Ghana’s mid year population is now estimated at 27.9 million, up from the 24. Million recorded in the 2012 National Population and Housing Census, Chief Statistician at the Statistical Service, David Y. Kombat, has disclosed.
He stated that the Statistical Service was worried that some people in high public offices continue to quote the 2010 population figures, which could mislead people into formulating policies based on old figures.
Mr. Kombat, who is also the Director of Communications and Dissemination, said the projected annual growth rate of the country’s population rate was 2.5 percent, which put the population at 27.9 million, from the last census, adding that people should consult the service for update of the population figures.
He stressed the need for accuracy in the use of population figures to be able to formulate and implement policies based on credible data, adding “We should always update our figures, they will make people plan based on wrong data.”
He said the service had trained some District Planning Officers on the Information Management System software which would enable them to generate demographic data for planning purposes.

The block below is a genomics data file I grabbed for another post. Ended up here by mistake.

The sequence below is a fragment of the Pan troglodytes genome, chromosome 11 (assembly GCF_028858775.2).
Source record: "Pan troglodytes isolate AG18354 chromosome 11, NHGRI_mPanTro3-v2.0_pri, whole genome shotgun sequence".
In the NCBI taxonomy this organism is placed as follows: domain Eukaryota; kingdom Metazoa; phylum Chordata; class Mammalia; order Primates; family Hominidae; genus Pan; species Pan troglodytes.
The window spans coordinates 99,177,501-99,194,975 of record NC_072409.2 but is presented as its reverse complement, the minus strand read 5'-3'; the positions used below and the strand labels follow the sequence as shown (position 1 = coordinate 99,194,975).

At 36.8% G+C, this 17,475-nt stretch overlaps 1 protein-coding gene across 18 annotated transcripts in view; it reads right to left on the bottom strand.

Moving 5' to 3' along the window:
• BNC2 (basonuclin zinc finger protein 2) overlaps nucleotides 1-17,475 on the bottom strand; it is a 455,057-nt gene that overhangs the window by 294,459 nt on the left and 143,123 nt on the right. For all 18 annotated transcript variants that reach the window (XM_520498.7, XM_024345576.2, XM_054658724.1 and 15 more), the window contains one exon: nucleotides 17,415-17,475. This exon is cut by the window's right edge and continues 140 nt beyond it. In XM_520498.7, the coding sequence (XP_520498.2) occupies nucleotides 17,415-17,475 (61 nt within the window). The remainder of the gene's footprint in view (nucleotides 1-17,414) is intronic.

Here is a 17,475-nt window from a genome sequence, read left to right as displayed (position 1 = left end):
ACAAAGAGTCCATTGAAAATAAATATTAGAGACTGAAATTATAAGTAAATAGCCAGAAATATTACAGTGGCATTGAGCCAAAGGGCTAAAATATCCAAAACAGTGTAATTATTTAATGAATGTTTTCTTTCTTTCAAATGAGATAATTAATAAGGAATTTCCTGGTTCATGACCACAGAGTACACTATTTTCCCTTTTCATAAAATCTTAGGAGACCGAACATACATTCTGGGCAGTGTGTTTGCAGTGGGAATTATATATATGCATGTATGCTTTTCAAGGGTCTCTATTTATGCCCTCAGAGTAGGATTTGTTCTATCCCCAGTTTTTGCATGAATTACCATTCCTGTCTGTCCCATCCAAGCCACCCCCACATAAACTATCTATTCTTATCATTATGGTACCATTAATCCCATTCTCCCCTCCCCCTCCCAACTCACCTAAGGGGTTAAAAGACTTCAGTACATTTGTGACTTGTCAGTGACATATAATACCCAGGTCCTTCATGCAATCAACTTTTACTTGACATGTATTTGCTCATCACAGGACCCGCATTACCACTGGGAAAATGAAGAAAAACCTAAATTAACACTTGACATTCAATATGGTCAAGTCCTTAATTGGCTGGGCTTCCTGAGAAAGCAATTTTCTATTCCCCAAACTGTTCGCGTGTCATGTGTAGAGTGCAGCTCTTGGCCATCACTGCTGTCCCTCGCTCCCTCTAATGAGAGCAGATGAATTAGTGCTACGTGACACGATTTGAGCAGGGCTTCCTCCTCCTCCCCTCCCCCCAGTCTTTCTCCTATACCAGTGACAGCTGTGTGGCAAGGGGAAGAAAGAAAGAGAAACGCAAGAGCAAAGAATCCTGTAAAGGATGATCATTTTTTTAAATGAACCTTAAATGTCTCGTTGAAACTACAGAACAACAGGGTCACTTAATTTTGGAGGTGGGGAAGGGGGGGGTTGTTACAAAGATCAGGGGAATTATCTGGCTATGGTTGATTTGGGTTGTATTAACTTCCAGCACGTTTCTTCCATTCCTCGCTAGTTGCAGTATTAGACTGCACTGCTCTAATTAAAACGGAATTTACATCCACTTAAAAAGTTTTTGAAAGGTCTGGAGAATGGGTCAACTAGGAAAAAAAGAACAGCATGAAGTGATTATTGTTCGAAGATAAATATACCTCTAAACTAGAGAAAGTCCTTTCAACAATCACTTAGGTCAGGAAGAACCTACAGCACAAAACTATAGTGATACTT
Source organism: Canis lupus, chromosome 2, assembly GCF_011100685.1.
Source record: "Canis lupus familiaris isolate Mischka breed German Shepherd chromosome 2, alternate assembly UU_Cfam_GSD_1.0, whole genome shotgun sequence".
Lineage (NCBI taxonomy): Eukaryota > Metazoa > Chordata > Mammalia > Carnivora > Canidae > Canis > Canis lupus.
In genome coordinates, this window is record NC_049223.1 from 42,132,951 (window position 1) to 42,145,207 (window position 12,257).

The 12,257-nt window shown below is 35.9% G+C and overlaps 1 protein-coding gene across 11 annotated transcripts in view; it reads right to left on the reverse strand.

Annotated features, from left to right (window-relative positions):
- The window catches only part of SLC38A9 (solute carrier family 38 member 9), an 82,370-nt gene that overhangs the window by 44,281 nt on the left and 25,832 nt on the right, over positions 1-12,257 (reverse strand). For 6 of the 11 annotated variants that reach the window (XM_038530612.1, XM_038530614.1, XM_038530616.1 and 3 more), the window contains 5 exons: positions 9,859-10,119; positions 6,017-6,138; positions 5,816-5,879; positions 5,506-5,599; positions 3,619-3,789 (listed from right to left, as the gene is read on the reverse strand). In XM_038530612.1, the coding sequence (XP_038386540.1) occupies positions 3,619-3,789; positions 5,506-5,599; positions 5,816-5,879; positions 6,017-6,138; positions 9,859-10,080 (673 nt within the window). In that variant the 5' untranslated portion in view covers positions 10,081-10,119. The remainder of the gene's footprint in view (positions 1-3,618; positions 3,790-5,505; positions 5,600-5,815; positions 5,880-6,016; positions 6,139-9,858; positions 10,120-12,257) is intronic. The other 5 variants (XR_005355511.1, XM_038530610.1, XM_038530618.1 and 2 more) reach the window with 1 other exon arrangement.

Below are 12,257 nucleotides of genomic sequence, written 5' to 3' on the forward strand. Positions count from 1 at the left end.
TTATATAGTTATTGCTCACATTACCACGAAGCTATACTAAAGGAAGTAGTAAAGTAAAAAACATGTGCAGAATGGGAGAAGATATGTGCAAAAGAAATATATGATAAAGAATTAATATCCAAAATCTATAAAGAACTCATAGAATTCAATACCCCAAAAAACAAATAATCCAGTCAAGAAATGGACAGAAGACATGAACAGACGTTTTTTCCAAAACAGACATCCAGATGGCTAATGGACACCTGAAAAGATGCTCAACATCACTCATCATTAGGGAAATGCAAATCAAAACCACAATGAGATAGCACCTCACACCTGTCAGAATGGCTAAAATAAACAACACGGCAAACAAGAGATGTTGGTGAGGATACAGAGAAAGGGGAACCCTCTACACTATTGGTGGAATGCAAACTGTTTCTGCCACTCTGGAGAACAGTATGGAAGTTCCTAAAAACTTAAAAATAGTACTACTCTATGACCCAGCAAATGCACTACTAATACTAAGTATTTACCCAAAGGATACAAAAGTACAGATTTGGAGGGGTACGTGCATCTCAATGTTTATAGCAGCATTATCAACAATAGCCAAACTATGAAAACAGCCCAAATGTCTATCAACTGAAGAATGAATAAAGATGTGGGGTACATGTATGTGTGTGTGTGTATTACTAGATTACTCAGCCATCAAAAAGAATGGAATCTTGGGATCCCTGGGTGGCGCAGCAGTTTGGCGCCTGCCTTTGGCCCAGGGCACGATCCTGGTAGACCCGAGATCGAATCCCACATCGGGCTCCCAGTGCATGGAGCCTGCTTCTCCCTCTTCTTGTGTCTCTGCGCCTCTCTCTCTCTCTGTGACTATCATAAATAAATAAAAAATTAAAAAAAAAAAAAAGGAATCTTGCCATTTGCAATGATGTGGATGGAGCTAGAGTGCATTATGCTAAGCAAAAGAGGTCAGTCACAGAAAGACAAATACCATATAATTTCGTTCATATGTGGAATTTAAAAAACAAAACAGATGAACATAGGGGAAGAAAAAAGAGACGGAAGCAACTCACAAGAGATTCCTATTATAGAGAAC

“We expect these planning officers to generate current data on the population so that we do not use the 2012 figures for planning when we have grown by five years,” Mr. Kombat said.
The Chief Statistician expressed concern about the frequent changes of planning officers to other areas to do activities in different fields saying that it undermines the use of their expertise and kills in development planning.
Mr. Kombat was also concerned about the fact that some of those officers were being poached by other institutions by offering them better conditions of service, and lamented the loss of core skills at the decentralized governance level.
Touching on other things, the Chief Statistician said the service was in the process of undertaking the second phase of the Integrated Business Establishment Survey (IBES) to generate more data on industrial establishment in the country, adding that the first phase survey conducted in 2014, was being analyzed.
Mr. Kombat said very little data on non-industrial establishment had been collected in the country, explaining that the results of the first phase was expected to provide information on the structure and performance of the various sectors.
That, he said, would assist in the formulation of policies to accelerate economic growth, and also generate more awareness in the nature of productive activities in the micro, small and medium enterprises to serve as basis for provision of assistance to those enterprises which had a great potential for generating employment.